Celebrating the 49th Anniversary of the Wild and Scenic Rivers Act
To experience the wild, the truly wild, you must visit Montana’s northwest corner, where the North Fork of the Flathead River winds it way along the western border of Glacier National Park, through pristine valleys and soaring peaks, to join the Middle Fork of the Flathead River, which forms Glacier’s southern border. These two rivers are protected as “Wild and Scenic Rivers” for their important biological functions and for their sheer beauty. The Wild and Scenic Rivers Act was signed into law on October 2, 1968, and reads in part:
It is hereby declared to be the policy of the United States that certain selected rivers of the Nation which, with their immediate environments, possess outstandingly remarkable scenic, recreational, geologic, fish and wildlife, historic, cultural or other similar values, shall be preserved in free-flowing condition, and that they and their immediate environments shall be protected for the benefit and enjoyment of present and future generations.
The Wild and Scenic North Fork of the Flathead River
The North Fork begins in the Flathead Valley of British Columbia and quickly crosses the border into Montana. The river occupies a vast tidal plain, which can be a turbulent array of whitecap waves during the spring run-off, when the river furiously hauls logs and snow melt to the main stem of the Flathead River. The rest of the year it is a Class 1-2 river, adhering to a peaceful meandering course that is beloved by the rafters and fishermen alike, who dangle their feet or their spinners into the cool water. Hundreds of snow capped peaks form a sharp contrast to the well worn stones along the river bank. Many biologists believe the North Fork is the wildest place in the lower 48, where bears, wolverines, lynx, and mountain lions behave naturally, unencumbered and unmodified by adaptations to human encroachment. The North Fork is also home to distinct native fish species that evolved during the last ice age, including the endangered bull trout.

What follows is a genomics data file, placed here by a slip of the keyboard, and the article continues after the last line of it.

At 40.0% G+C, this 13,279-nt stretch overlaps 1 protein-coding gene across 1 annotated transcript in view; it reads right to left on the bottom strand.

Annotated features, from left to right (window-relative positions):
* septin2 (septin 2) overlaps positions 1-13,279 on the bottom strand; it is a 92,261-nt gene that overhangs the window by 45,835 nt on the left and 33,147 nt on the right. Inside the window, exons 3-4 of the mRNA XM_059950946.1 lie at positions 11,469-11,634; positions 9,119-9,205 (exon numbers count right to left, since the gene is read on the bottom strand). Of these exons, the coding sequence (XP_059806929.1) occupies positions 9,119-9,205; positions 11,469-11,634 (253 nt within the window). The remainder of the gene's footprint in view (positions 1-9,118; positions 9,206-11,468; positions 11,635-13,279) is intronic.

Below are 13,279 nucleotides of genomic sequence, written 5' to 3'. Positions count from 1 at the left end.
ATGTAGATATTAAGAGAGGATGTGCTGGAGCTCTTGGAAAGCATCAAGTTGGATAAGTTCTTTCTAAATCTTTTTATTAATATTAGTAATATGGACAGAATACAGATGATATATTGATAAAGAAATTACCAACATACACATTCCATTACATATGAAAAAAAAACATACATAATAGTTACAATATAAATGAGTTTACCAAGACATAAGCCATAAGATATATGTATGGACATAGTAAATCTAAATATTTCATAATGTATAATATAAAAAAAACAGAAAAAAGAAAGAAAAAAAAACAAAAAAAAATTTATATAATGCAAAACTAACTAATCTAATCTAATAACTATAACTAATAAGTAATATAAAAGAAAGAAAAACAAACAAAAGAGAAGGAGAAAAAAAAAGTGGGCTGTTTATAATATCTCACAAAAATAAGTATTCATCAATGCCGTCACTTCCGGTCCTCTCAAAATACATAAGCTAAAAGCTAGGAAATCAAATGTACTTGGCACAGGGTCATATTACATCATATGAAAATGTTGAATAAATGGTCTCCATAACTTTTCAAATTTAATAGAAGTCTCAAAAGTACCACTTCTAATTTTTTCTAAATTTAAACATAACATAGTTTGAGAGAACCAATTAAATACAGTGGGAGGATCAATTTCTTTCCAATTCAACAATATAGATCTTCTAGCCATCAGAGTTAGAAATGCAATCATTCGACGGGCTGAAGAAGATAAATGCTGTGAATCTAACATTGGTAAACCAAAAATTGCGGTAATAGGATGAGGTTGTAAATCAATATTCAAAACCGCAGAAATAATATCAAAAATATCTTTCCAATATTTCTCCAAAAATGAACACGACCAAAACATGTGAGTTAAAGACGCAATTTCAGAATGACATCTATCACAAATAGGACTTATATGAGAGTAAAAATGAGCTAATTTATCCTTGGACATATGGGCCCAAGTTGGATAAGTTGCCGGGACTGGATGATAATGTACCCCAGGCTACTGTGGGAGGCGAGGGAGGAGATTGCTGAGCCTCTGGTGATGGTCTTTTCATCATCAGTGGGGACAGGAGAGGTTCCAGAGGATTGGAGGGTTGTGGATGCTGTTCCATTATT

The North Fork flows through a unique region in the lower 48 states where the ecosystem is still connected to the Canadian wilderness. Bears and wolves travel freely from the U.S. to Canada finding abundant food sources along the river plains, such as huckleberries and prey species. Driving to the river put-ins along the North Fork Road, you can’t help but notice its striking remoteness—the influence of roads or buildings is virtually non-existent, yet you are but two hours from an airport.
The North Fork eventually reaches the confluence where it combines with another “Wild and Scenic” river, the Middle Fork of the Flathead. Not only is the Middle Fork scenic, it provides a healthy dose of adventure. Beginner and intermediate rafters, including kids, enjoy 38 miles of Class 2-3 rafting right along the edge of Glacier National Park. The river descends through a canyon past colossal boulders, remnants of the glaciers that once covered this area. Heavily forested mountains tower alongside the river and cutthroat trout can be seen eddying in deep blue pools. Red and green argillite stones make this one of the most colorful rivers in the United States.
The Wild and Scenic Middle Fork of the Flathead River
Once the Middle Fork reaches West Glacier, the entrance to Glacier National Park, it mellows, and enters what rafters call the scenic section. Here rafters rest, relax, and watch for bears coming to the river to drink clear, clean water. Neither the North Fork nor the Middle Fork have ever been dammed. Together, they flow through 3 million acres of protected land that forms Glacier National Park, the Bob Marshall Wilderness, and as a whole is referred to as the Northern Continental Divide Ecosystem. These rivers provide access to true backcountry, where roads cannot and should not go.
Celebrating Wild and Scenic Rivers Act!
Today, October 2, 2017, marks the 49th anniversary of the Wild and Scenic Rivers Act. We are grateful for its protections, and looking forward to celebrating its 50th anniversary in 2018! On the river, of course.
–Submitted by former Glacier Guide and Climate Ride Co-Founder Caeli Quinn